If combination immunosuppressive therapy is used, patients should be given prophylaxis for opportunistic infections, such as Pneumocystis jirovecii (see prevention of Pneumocystis jirovecii pneumonia Prevention Pneumocystis jirovecii is a common cause of pneumonia in immunosuppressed patients, especially in those infected with human immunodeficiency virus (HIV) and in those receiving systemic... read more ), and vaccines against common infections (eg, streptococcal pneumonia Overview of Pneumonia Pneumonia is acute inflammation of the lungs caused by infection. Initial diagnosis is usually based on chest x-ray and clinical findings. Causes, symptoms, treatment, preventive measures, and... read more , influenza Influenza Influenza is a viral respiratory infection causing fever, coryza, cough, headache, and malaise. Mortality is possible during seasonal epidemics, particularly among high-risk patients (eg, those... read more , COVID-19 COVID-19 Vaccine COVID-19 vaccines provide protection against COVID-19, the disease caused by infection with the SARS-CoV-2 virus. Vaccination is the most effective strategy to prevent severe illness and death... read more ).
Endotracheal intubation can be technically difficult because of tracheal involvement and narrowing; also, intratracheal manipulation can lead to life-threatening postanesthetic deterioration by causing further glottic or subglottic inflammation. Thus, endotracheal intubation should be avoided whenever possible (eg, instead using local and regional anesthesia). When endotracheal intubation is unavoidable, preparations should be made for emergency cricothyrotomy.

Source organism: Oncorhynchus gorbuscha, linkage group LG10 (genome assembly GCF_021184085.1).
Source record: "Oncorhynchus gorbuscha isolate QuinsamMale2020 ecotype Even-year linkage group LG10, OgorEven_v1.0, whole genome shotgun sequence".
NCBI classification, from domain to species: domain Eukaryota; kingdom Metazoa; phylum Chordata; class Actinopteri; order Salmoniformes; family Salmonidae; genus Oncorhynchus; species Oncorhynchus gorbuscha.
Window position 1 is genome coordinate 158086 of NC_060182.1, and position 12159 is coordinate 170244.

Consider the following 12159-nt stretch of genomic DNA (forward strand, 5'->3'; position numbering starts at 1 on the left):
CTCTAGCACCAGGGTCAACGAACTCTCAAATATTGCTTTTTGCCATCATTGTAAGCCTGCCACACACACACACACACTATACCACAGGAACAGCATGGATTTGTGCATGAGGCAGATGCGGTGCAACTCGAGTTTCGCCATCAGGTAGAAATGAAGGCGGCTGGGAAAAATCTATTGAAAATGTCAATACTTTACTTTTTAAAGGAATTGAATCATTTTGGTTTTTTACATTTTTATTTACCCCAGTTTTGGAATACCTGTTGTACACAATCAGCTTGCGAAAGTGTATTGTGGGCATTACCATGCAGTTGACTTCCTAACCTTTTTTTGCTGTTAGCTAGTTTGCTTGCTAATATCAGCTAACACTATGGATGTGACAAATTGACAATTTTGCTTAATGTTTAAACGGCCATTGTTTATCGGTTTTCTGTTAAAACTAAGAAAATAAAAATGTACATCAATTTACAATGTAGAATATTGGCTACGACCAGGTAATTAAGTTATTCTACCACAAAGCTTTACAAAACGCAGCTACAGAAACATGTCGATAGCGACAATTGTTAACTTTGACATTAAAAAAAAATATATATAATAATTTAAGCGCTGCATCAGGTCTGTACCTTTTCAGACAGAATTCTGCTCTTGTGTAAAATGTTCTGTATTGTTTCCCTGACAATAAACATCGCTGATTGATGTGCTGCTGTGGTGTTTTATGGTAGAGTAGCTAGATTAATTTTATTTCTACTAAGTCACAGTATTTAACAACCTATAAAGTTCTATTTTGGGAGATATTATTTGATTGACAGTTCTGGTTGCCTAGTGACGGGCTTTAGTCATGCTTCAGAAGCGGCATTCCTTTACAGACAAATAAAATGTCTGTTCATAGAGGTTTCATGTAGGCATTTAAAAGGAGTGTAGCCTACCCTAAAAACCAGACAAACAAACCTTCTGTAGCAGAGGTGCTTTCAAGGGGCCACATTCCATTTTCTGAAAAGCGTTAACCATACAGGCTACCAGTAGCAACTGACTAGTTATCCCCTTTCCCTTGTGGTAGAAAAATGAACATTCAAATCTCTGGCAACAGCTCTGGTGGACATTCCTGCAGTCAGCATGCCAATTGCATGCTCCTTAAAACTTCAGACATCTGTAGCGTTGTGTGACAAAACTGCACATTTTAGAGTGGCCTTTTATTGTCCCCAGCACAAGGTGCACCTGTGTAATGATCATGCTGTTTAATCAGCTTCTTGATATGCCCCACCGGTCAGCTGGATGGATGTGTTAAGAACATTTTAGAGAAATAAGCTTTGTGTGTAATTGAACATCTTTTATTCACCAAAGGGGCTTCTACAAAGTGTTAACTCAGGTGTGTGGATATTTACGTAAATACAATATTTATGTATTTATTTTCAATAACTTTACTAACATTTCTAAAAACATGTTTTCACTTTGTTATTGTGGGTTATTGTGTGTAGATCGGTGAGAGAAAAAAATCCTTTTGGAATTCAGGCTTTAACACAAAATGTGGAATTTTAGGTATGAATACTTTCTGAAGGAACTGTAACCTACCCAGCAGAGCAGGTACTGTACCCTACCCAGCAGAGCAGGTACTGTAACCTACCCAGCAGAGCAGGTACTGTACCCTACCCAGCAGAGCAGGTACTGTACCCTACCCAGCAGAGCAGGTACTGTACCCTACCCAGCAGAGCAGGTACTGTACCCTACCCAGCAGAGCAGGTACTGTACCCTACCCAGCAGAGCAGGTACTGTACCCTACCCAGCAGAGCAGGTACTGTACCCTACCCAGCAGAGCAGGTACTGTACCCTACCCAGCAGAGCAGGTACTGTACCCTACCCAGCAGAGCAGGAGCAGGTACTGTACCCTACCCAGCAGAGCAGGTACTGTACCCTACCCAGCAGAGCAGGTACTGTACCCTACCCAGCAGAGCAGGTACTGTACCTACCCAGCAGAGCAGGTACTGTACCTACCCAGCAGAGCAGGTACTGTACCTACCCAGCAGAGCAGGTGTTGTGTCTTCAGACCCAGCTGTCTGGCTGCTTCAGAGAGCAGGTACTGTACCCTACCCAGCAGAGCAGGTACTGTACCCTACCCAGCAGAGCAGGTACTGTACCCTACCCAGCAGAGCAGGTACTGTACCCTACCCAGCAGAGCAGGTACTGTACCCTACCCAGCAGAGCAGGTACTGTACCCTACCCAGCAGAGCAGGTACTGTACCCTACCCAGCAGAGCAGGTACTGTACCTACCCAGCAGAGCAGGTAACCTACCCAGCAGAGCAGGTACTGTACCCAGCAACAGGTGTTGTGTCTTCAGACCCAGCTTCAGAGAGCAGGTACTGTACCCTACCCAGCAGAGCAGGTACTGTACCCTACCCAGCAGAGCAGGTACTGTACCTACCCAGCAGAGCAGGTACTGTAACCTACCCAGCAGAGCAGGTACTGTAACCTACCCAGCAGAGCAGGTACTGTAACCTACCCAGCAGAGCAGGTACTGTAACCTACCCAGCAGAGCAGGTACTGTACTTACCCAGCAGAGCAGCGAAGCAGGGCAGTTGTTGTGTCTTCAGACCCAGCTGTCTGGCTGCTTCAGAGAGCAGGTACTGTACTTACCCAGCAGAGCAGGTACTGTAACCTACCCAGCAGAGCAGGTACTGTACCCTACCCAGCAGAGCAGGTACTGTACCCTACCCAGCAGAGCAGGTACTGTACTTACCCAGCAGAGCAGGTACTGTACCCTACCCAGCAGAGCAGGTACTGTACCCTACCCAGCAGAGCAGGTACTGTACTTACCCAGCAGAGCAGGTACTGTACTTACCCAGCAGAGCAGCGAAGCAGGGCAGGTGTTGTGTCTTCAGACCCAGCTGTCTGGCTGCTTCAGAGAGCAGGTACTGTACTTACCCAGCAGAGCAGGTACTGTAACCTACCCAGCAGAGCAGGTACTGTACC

More extensive tracheobronchial collapse may require tracheal reconstruction. Eye disease may sometimes be recalcitrant to treatment, especially when involving the sclera, and has a poor prognosis. Patients on long-term corticosteroid therapy should receive osteoporosis prophylaxis Prevention Osteoporosis is a progressive metabolic bone disease that decreases bone mineral density (bone mass per unit volume), with deterioration of bone structure. Skeletal weakness leads to fractures... read more .
Consider relapsing polychondritis if patients develop inflammation of the pinna or nasal cartilage, particularly with symptoms and signs compatible with respiratory tract chondritis or unexplained arthritis, ocular inflammation, or auditory or vestibular dysfunction.
Biopsy the affected cartilage only if necessary to confirm the diagnosis.
Treat mild ear disease with nonsteroidal anti-inflammatory drugs or dapsone.
Treat more severe disease with corticosteroids and sometimes methotrexate or other immunosuppressants.
Avoid endotracheal intubation or, if it is unavoidable, prepare for emergency cricothyrotomy.
Drugs Mentioned In This Article
|Drug Name||Select Trade|
|Deltasone, Predone, RAYOS, Sterapred, Sterapred DS|
|Otrexup, Rasuvo, RediTrex, Rheumatrex, Trexall, Xatmep|
|Cequa, Gengraf , Neoral, Restasis, Sandimmune, SangCya, Verkazia|
|Cyclophosphamide, Cytoxan, Neosar|